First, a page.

Where are the farmer and his bride
who came from their honeymoon in spring
filled full with gaudy hope and pride,
and made the farm a good paying thing? . . .
In 1931 Fairburn was introduced to A. R. Orage, who had published New Zealander Katherine Mansfield, and who was editing the New English Weekly which was bringing forth a new generation of talents to English literature, including Ezra Pound and T. S. Eliot. Orage was a “guild socialist,” advocating a return to the medieval guilds which had upheld craftsmanship and represented interests according to one’s calling rather than one’s political party. Orage met C. H. Douglas in 1918 and had himself become a seminal influence on Social Credit. Orage probably introduced Fairburn to Douglas around 1931.
Fairburn had read Spengler’s Decline of the West at least as early as 1930. He saw that New Zealand as a cultural outpost of Europe was just as much subject to Spengler’s cyclical laws of decline as the Occident. It would have been with the fatalist eyes of a Spenglerian that Fairburn observed London and bohemian society and recognized in them the symptoms of decadence of which Spengler wrote, retreating to rural England where cultural health could still be found.
However, Fairburn felt that the vitality of individuals could be the answer to a reinvigorated culture, and break the cycle of decay, rather than the rise of a Caesar that Spengler stated was a kind of “last hurrah” of a Civilization before its eclipse, despite Fairburn’s earlier belief that Social Credit could only be “ushered in by a dictatorship.” This anti-statist, individualist belief reflects two major influences on Fairburn, that of Nietzsche and of D. H. Lawrence, who espoused “heroic vitalism” as the basis of history.
Spengler however, also had much to say on the role of money and plutocracy in the final or “Winter” epoch of a civilization, and of the last cultural resurgence that saw the overthrow of money by “blood,” or what we might call the instinctual. It is not too speculative to believe that Fairburn saw “Social Credit” as the practical means by which the money-power could be overthrown through economic reform rather than through an authoritarian “Caesar” figure. Fairburn returned to a Spenglerian theme in 1932 when writing to his communist friend, the poet R. A. K. Mason: “A civilization founded on Materialism can’t last any time historically speaking of course. But it may be necessary to go through the logical end of our present trend of development before we can return to the right way of life.”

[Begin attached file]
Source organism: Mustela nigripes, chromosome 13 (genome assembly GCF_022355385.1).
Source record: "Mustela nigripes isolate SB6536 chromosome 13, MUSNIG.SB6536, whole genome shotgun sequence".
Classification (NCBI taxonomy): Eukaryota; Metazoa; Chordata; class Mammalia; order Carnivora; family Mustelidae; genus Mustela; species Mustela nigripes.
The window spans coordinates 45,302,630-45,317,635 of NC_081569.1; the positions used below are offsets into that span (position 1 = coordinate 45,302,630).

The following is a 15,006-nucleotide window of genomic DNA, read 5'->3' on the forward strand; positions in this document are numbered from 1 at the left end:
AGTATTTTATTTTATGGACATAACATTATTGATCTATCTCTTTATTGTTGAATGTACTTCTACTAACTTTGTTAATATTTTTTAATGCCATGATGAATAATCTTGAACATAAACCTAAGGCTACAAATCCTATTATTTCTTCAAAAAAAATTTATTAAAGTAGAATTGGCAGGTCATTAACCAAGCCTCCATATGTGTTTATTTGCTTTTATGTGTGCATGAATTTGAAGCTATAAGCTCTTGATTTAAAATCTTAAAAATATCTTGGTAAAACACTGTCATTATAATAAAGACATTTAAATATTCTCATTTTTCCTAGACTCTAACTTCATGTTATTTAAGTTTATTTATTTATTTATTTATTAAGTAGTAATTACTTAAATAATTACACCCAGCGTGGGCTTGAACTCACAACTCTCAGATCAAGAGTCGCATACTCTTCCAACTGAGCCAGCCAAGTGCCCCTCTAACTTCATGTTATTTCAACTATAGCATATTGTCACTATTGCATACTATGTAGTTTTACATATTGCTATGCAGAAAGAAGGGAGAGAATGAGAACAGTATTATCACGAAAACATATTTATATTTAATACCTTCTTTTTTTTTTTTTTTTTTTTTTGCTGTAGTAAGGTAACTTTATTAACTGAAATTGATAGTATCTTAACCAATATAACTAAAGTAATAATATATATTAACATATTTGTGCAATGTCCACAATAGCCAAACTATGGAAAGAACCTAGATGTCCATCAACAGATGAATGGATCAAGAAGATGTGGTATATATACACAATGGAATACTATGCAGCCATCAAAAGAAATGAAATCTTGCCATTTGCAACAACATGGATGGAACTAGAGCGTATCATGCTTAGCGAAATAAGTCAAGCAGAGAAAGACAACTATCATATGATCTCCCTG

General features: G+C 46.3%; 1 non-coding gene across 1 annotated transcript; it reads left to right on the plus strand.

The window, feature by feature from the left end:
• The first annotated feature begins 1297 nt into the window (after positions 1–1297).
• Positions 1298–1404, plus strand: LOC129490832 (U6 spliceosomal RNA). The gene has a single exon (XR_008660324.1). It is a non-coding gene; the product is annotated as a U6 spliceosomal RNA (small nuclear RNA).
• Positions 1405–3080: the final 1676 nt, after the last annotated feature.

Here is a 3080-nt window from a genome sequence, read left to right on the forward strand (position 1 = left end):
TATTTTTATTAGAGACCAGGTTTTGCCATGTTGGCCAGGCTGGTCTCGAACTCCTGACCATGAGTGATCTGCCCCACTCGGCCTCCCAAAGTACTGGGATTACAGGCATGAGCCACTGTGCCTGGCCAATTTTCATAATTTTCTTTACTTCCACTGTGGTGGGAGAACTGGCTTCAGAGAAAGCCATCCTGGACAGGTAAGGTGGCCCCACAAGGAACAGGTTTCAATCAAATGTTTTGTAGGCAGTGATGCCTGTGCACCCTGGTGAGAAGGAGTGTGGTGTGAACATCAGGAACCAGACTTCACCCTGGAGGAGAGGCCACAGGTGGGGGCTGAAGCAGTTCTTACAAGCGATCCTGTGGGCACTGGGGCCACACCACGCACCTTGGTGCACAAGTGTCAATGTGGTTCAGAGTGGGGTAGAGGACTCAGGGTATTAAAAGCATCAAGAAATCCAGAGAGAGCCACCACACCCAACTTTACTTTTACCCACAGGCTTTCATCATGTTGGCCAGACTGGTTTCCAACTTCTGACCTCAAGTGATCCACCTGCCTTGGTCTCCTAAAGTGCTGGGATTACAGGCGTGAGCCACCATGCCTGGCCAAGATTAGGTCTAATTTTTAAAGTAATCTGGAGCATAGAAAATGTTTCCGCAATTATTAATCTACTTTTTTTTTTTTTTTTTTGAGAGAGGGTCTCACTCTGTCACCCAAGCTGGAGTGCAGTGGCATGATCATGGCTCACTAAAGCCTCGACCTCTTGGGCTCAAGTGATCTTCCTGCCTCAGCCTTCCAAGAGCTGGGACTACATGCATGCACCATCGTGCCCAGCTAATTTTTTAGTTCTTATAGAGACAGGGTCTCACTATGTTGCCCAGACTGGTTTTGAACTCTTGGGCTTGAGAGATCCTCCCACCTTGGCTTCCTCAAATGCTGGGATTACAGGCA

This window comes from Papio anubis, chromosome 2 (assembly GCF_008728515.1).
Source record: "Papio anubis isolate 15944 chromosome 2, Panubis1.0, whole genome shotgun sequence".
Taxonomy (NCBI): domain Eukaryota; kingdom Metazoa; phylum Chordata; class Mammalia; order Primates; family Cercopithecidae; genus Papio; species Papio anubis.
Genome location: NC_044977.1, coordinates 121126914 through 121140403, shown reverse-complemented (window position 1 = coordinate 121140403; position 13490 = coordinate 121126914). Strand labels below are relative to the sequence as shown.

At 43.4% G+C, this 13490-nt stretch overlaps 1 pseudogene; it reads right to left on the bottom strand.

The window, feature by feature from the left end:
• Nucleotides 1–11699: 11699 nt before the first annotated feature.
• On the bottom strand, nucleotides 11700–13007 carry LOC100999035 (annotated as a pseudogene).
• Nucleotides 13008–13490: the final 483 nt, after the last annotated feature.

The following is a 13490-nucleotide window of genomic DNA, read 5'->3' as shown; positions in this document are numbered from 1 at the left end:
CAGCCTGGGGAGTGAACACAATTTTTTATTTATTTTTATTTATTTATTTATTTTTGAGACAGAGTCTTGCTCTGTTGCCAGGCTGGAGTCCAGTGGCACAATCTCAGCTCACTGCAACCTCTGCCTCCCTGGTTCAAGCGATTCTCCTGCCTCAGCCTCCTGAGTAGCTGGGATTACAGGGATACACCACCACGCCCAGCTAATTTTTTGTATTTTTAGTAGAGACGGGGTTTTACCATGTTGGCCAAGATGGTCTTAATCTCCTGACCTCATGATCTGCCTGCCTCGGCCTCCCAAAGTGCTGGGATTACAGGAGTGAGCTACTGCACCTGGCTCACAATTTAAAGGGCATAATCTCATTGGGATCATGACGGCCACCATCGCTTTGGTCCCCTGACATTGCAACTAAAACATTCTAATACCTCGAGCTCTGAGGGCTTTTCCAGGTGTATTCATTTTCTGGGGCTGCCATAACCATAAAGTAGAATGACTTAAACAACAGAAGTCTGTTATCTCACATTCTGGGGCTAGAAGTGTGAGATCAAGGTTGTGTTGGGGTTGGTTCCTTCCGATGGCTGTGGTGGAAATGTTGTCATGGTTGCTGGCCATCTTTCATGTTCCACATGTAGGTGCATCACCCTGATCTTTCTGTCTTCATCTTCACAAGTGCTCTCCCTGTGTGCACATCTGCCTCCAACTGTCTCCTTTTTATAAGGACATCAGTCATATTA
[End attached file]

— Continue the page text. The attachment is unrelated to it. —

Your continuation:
While Fairburn agreed with Marx that capitalism causes dehumanization, he rejected the Marxist interpretation of history as based on class war and economics. Materialistic interpretations of history were at odds with Fairburn’s belief that it is the Infinite that touches man. Art is a manifestation of the eternal, of pre-existing forms. It is therefore the calling of the artist to see what is always here and bring it forth.
Fairburn met the Soviet press attaché in England but concluded that the USSR had turned to the 19th century Western ideal of the machine. He did not want a Marxist industrial substitute for the capitalist one. Hence Fairburn’s answer amidst a decaying civilization was the vital individual: not the alienated “individual” thrown up by capitalism, but the individual as part of the family and the soil, possessing an organic rootedness above the artificiality of both Marxism and capitalism. Culture was part of this sense of identity as a manifestation of the spiritual.
Not surprisingly, Fairburn was increasingly distanced from his communist friends. He was repelled by communist art based on the masses and on the fetish for science, which he called “false.” He writes: “Communism kills the Self—cuts out religion and art, that is today. But religion and art ARE the only realities.”
Fairburn also repudiated a universal ideal, for man lived in the particular. New Zealand had to discover its own identity rather than copying foreign ideas. Another communist friend, the photographer Clifton Firth, wrote that the “New Zealand penis was yet to be erect.” To this Fairburn replied: “True, but as a born New Zealander, why don’t you try to hoist it up, instead of tossing off Russia? Why steal Slav gods? Why not get some mud out of a creek and make your own?”
The artist and poet William Blake appealed to Fairburn’s spiritual, anti-materialist sentiments, as a means of bringing English culture out of decadence, Blake being for Fairburn “the rock on which English culture will be built in the future, when Christianity dies of an inward rot,” Blake’s metaphysic holding forth against the tide of industrialization and materialism. Fairburn also saw in D. H. Lawrence “a better rallying point than Lenin.” He was similarly impressed with Yeats. In 1931 he wrote to Guy Mountain that “Lawrence is the big man of the century as far as we are concerned.” To Clifton Firth he wrote of a lineage of prophets against the materialist age: William Blake, Nietzsche, and Lawrence.
To Mason, he wrote: “our real life is PURELY spiritual. Man is not a machine.”
While social reform was required, it was the inner being that resisted the onrush of materialism, and Blake “was a great old boy” for what he had offered to those who fought against the material: “Social reform by all means: but the structures of the imagination are the only ones which, fortified by the spirit, can resist all the assaults of a kaleidoscopic world of matter.”
In 1932 Fairburn wrote an article for the New English Weekly attacking materialism. He feared that the prosperity that would be generated by Social Credit monetary reform would cause rampant materialism devoid of a spiritual basis. He saw the aim of monetary reform as being not simply one of increasing the amount of material possessions, but as a means of achieving a higher level of culture.